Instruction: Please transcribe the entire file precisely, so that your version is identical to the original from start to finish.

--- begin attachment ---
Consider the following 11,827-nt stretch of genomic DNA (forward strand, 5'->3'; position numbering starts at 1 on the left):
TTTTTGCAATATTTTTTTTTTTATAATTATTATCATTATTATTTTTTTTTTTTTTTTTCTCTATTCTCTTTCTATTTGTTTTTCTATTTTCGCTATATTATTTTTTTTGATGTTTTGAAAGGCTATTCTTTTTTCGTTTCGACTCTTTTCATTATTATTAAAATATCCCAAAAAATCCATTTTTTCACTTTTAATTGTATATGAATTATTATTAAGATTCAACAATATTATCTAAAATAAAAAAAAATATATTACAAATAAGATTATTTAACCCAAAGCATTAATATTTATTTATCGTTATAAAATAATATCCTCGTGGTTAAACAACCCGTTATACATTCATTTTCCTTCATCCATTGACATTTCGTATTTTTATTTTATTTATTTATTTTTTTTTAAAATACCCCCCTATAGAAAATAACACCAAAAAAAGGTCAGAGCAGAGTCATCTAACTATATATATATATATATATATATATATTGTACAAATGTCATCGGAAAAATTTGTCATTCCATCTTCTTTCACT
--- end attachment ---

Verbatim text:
Consider the following 11,827-nt stretch of genomic DNA (forward strand, 5'->3'; position numbering starts at 1 on the left):
TTTTTGCAATATTTTTTTTTTTATAATTATTATCATTATTATTTTTTTTTTTTTTTTTCTCTATTCTCTTTCTATTTGTTTTTCTATTTTCGCTATATTATTTTTTTTGATGTTTTGAAAGGCTATTCTTTTTTCGTTTCGACTCTTTTCATTATTATTAAAATATCCCAAAAAATCCATTTTTTCACTTTTAATTGTATATGAATTATTATTAAGATTCAACAATATTATCTAAAATAAAAAAAAATATATTACAAATAAGATTATTTAACCCAAAGCATTAATATTTATTTATCGTTATAAAATAATATCCTCGTGGTTAAACAACCCGTTATACATTCATTTTCCTTCATCCATTGACATTTCGTATTTTTATTTTATTTATTTATTTTTTTTTAAAATACCCCCCTATAGAAAATAACACCAAAAAAAGGTCAGAGCAGAGTCATCTAACTATATATATATATATATATATATATATTGTACAAATGTCATCGGAAAAATTTGTCATTCCATCTTCTTTCACT